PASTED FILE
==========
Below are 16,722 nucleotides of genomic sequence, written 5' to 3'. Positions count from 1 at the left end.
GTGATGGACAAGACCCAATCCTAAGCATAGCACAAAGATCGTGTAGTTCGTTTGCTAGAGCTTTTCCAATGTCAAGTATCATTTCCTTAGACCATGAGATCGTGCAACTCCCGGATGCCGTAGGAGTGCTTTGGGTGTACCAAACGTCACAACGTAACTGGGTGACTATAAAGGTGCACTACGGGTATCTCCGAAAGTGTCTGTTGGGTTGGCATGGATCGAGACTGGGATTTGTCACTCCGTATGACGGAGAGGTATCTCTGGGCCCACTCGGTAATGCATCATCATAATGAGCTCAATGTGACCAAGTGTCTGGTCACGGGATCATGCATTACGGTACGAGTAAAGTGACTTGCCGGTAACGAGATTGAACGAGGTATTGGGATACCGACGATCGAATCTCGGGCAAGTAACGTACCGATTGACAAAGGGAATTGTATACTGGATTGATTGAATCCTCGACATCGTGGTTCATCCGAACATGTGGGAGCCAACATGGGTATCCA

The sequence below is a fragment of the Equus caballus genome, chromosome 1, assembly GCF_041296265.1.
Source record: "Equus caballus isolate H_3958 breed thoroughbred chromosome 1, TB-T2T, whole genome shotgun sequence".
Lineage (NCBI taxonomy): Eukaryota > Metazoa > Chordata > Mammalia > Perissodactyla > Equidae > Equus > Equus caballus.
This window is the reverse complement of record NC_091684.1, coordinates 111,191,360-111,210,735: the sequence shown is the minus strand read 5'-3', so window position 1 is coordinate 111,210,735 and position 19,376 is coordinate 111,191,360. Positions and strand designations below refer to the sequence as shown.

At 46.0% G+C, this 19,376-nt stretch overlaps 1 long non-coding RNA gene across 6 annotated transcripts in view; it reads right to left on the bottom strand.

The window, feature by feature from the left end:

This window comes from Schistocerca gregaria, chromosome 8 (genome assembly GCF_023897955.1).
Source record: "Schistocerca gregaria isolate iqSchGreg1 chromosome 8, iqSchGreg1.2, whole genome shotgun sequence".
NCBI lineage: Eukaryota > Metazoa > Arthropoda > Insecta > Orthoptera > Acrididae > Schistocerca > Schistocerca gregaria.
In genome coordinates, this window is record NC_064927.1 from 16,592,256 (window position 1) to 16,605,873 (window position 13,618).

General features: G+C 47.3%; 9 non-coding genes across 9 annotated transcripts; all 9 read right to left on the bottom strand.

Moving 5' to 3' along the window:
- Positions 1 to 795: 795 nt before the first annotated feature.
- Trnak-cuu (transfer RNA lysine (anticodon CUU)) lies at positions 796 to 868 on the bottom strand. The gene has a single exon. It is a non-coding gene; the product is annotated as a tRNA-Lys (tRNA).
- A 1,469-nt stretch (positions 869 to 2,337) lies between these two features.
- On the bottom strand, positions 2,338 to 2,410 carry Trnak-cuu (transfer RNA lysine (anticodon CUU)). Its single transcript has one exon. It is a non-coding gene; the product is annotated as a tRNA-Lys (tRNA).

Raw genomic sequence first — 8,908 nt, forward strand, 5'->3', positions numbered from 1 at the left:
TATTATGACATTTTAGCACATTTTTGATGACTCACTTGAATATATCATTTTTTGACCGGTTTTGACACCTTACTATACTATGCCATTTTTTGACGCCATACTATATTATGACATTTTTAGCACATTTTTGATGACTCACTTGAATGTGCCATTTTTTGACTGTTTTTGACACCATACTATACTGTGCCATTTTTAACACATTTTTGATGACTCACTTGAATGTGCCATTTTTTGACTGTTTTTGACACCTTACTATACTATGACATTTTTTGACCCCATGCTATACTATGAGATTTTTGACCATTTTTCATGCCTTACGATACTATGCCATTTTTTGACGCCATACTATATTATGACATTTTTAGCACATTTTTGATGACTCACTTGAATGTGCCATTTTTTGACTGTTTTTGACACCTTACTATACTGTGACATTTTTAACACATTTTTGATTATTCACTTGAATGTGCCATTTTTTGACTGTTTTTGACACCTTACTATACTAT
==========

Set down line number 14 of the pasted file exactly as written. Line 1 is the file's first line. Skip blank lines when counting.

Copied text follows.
Moving 5' to 3' along the window: